Mind you, the $30,000 difference blows many things away. By depleting $30,000 off a regular HDB income level household, it could mean delaying having children, or pinching on elder care, or taking up a second job, or more borrowing from friends and families. Or, it could be a quick exit, whether it’s the property or the country. In my case it is the delaying of entrepreneurship, which I’m sure the country sorely miss?

But then what is the solution, if all 3 goals of (i) naturalization, (ii) perceived citizenship privilege, (iii) cost containment for lifts where to be realized together? Here are my suggestions:

1. Make lift access to homes an unalienable constitutional right in the country.

It’s no one’s fault that we have to live in high rise buildings. By making it a constitutional right rather than a commercial convenience for HDB, there’s no need to decide whether to upgrade lifts, but only WHEN. This is important – because the goal should be 100% lift access coverage.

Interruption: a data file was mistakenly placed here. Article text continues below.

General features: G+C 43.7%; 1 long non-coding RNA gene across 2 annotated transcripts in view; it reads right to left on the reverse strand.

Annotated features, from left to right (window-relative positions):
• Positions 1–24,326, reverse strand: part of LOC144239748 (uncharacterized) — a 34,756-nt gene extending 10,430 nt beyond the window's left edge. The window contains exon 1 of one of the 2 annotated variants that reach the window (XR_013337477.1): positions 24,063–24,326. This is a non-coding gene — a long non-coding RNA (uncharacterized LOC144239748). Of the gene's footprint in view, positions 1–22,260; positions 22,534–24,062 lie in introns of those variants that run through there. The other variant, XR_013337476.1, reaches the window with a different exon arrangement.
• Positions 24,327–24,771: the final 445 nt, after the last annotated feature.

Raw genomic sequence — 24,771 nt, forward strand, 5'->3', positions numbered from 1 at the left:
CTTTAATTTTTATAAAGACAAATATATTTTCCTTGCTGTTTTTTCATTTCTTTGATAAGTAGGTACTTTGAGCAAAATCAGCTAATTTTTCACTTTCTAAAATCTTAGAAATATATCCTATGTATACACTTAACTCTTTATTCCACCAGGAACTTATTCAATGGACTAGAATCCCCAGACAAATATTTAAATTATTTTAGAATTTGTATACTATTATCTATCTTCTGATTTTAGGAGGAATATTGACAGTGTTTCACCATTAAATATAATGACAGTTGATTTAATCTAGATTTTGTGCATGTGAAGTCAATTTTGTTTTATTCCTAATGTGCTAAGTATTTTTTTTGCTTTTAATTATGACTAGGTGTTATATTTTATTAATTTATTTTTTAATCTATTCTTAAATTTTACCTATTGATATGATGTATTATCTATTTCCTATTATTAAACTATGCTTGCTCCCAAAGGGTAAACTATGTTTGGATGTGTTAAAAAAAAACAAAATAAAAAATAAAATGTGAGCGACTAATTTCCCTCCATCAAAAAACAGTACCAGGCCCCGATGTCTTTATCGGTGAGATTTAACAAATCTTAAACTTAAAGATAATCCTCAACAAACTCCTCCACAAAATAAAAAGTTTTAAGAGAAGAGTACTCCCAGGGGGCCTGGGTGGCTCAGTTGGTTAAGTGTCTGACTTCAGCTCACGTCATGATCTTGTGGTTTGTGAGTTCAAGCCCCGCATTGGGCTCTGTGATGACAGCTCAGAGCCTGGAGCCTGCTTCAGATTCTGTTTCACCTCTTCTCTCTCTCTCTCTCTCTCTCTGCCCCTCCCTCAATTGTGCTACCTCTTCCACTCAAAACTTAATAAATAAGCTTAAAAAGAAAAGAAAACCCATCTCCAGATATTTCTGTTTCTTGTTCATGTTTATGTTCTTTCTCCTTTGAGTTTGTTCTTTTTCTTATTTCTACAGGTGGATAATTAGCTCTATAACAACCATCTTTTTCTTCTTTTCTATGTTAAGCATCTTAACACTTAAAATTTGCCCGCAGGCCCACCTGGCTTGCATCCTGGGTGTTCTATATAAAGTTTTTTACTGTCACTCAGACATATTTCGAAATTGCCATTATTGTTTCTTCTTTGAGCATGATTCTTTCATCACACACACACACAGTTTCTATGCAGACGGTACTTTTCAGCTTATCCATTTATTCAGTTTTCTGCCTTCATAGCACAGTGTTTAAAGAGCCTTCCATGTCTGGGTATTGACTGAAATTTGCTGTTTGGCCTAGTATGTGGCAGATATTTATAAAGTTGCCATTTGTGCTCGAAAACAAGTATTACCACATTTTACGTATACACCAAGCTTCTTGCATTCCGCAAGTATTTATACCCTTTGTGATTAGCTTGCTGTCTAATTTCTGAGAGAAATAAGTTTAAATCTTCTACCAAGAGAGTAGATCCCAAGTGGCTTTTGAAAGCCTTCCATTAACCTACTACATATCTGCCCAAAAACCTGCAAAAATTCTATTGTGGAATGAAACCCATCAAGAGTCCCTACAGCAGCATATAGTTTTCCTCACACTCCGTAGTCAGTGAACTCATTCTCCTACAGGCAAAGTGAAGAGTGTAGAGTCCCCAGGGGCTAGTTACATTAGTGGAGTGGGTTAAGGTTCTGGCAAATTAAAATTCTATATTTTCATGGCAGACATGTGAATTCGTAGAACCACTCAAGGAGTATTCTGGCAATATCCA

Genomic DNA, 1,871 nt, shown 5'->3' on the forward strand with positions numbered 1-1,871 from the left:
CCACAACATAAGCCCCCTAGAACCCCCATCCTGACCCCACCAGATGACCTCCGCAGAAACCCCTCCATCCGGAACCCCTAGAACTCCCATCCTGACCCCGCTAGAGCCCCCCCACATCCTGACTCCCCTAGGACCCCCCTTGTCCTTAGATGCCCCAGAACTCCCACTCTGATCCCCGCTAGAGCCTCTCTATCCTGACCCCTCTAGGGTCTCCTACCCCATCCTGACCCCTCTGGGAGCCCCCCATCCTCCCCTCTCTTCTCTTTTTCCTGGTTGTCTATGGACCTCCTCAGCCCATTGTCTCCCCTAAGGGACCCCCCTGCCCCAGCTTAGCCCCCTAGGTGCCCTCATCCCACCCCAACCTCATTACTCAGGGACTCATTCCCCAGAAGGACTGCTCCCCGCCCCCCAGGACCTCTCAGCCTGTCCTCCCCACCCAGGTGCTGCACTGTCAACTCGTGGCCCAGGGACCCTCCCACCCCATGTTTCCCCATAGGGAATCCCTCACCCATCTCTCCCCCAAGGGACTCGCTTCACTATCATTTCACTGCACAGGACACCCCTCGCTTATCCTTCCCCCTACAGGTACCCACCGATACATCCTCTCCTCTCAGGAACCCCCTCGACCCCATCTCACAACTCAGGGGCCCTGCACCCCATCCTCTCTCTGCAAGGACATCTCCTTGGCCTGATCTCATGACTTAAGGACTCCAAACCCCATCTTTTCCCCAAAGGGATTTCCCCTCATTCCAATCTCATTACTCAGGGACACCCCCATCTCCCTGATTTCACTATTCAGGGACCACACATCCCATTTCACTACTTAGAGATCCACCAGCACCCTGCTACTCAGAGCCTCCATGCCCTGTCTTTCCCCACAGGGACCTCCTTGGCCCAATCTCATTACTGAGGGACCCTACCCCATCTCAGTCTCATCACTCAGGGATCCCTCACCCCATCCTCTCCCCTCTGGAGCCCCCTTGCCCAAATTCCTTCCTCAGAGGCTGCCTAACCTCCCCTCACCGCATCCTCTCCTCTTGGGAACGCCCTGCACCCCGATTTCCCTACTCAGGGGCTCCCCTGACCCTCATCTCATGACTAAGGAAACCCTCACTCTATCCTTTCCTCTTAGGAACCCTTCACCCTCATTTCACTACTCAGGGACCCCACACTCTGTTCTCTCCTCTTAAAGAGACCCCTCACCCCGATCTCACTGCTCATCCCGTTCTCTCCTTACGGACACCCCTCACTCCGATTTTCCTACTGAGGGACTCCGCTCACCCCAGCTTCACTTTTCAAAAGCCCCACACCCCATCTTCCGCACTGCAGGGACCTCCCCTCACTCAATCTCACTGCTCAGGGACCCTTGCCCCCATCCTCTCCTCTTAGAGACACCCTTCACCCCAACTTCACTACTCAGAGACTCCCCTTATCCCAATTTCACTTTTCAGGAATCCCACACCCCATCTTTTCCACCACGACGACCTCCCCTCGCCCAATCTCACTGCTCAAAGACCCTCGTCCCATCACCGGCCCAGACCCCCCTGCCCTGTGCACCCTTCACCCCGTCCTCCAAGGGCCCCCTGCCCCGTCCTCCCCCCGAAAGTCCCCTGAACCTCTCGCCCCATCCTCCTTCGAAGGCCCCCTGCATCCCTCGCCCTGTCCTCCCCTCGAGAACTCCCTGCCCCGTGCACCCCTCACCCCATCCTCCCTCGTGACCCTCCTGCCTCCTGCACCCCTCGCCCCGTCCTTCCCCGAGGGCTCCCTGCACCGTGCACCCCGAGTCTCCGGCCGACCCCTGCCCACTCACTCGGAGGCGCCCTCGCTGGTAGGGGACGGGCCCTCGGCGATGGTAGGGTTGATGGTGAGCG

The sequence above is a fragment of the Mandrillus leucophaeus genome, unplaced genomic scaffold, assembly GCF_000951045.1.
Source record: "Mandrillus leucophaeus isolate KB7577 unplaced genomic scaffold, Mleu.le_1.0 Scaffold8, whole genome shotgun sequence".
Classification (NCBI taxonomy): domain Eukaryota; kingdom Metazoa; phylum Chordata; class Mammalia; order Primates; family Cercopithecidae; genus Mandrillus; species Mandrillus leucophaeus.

We already do that to public spaces, why not homes?

2. Let naturalization be a pull factor not a push.

Singapore is already doing very well in providing the suitable infrastructure, security and convenience for an urban foreigner to live, work and play. If one is convince that this is the place to stay, one would just convert and be done with it. Those who are not convinced are simply not ready, and untimely coercion in the form of a HDB LUP letter will only sour the relationship.

Corollary: involve the PRs in the LUP decision making process. PRs pay taxes like Citizens (usually more), the more you make them feel empowered on how to spend the tax payer’s money, the more they will contribute to the society.